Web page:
Workshop on Bitcoin – Introduction to Cryptocurrencies

June 6-7, 2016

Cryptographic currencies have gained huge attention in recent times, mainly due to the popularity of Bitcoin. The importance of these cryptocurrencies goes beyond their direct application, and blockchain is now considered an important independent technology. In this workshop, we will study Bitcoin and cryptographic currencies in general. The workshop will cover the basics of bitcoin and its advanced features, the technology at the core of Bitcoin and its weaknesses, and other alternative cryptocurrencies.

The workshop is open to all participants, including academia and industry.

Speaker: Stefan Dziembowski, University of Warsaw, Poland

Where: Warms Garden, Kfar Hamaccabiah Events & Conference Center, Ramat-Gan

Registration: Participation is free, but registration is required.

Click here to view photo gallery

Click here to view photo gallery

Schedule

Monday, June 6

09:00-09:30     Welcome and refreshments

09:30-10:30     Lecture 1: Introduction

10:30-10:45     Short coffee break

10:45-11:45     Lecture 1 (cont.): Introduction

11:45-12:15     Coffee break

12:15-13:15     Lecture 2: Mining pools and attacks

13:15-14:30     Lunch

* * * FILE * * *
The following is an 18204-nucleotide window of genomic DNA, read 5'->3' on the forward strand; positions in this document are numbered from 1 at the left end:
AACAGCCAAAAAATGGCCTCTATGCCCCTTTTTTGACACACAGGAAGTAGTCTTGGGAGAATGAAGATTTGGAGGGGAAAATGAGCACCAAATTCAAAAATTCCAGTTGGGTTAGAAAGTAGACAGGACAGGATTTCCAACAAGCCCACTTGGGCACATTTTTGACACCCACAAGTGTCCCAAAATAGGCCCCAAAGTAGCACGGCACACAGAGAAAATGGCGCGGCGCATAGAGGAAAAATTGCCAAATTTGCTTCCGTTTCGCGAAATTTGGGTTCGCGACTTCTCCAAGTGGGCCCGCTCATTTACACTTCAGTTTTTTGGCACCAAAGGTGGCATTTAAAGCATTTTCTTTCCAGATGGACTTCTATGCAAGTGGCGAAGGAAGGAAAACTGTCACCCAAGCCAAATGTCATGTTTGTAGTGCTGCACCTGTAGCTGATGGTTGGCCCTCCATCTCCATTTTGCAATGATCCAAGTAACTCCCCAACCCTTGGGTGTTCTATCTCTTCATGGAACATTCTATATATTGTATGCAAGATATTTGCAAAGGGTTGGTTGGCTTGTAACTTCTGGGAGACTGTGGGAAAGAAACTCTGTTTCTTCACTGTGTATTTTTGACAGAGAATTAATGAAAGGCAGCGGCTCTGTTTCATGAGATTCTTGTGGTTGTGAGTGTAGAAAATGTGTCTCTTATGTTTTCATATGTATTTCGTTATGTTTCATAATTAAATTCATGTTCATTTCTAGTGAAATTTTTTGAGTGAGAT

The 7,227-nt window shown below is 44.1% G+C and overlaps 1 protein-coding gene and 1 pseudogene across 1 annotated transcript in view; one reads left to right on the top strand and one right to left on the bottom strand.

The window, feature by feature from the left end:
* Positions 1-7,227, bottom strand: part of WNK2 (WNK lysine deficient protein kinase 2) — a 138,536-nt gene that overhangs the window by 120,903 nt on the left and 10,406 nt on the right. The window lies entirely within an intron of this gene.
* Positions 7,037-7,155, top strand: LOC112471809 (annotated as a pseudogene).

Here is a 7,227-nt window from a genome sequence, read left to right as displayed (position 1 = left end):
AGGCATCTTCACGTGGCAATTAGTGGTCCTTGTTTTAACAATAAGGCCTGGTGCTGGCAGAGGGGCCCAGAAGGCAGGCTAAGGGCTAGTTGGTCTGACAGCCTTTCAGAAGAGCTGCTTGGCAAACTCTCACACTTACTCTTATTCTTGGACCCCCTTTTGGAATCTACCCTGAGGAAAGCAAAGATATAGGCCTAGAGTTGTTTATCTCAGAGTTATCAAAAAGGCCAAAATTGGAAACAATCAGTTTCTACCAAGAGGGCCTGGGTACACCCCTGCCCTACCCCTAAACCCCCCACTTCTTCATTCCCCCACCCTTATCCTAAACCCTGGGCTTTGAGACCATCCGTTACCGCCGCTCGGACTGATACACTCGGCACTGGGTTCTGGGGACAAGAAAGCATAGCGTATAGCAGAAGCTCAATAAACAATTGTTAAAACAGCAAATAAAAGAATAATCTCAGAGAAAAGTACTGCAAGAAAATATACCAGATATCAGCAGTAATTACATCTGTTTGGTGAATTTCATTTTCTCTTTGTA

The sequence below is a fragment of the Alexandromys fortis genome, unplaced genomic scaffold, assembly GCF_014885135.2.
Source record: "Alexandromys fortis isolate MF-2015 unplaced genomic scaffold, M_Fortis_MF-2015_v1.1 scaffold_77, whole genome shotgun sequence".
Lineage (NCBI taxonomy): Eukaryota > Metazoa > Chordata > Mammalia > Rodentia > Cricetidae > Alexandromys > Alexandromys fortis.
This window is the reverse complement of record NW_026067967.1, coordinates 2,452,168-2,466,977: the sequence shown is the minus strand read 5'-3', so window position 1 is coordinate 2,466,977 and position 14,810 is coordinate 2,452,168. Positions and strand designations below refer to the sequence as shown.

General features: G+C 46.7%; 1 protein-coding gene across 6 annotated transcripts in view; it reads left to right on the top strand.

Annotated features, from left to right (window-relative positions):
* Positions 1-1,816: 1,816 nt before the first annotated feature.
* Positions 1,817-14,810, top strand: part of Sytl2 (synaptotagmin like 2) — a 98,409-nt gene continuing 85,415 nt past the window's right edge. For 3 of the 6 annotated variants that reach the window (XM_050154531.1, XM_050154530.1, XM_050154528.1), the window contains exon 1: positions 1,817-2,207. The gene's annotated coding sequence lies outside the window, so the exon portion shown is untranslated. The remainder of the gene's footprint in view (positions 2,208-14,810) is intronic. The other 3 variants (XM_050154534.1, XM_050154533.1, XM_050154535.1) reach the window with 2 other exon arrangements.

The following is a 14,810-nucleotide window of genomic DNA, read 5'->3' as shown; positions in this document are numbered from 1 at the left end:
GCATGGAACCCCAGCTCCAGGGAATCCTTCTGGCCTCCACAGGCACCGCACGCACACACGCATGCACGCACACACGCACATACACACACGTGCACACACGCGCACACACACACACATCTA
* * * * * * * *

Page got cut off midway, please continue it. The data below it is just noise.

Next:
14:30-15:30     Lecture 2 (cont.): Mining pools and attacks

15:30-15:45     Short coffee break

15:45-16:45     Lecture 3: Smart contracts and applications

Tuesday, June 7

09:30-10:30     Lecture 3 (cont.): Smart contracts and applications

10:30-10:45     Short coffee break

10:45-11:45     Lecture 4: Alternative cryptocurrencies

11:45-12:15     Coffee break

12:15-13:15     Lecture 4 (cont.): Alternative cryptocurrencies

13:15               Lunch and farewell

 

Detailed Description

Cryptographic currencies (also dubbed cryptocurrencies) are a fascinating recent concept whose popularity has exploded in the last 4-5 years. The most prominent of them is Bitcoin, introduced in 2008 by an anonymous developer using a pseudonym “Satoshi Nakamoto”. These currencies quickly gained attention among the general public, and their economic importance is rapidly growing. The current capitalization of Bitcoin is over 6 billion USD, and the average number of transactions per day is well above 100,000 USD. The security of Bitcoin is based on an assumption that a large fraction of computing power in the system is controlled by the honest parties.

In this workshop, we will study Bitcoin and cryptocurrencies in general. The workshop will consist of 8 hours of lectures, divided into three parts. The goal of the first part (Lectures 1 and 2) is to provide a research-oriented introduction to Bitcoin. We will start with a description of Bitcoin and its main design principles. We will then talk about the mechanics of the mining pools. Finally, we will discuss some of the weaknesses of Bitcoin, including the so-called selfish mining attack, and show some ideas for dealing with them.

In the second part (Lecture 3) we will provide an introduction to the so-called Bitcoin smart contracts, and give some examples of their applications, including the micropayment systems, and multiparty lotteries.

In the last part (Lecture 4) we will present some alternative cryptographic currencies, including those that are used in real life (e.g. Litecoin), and those that are currently only academic proposals (e.g. Spacemint, and Permacoin).

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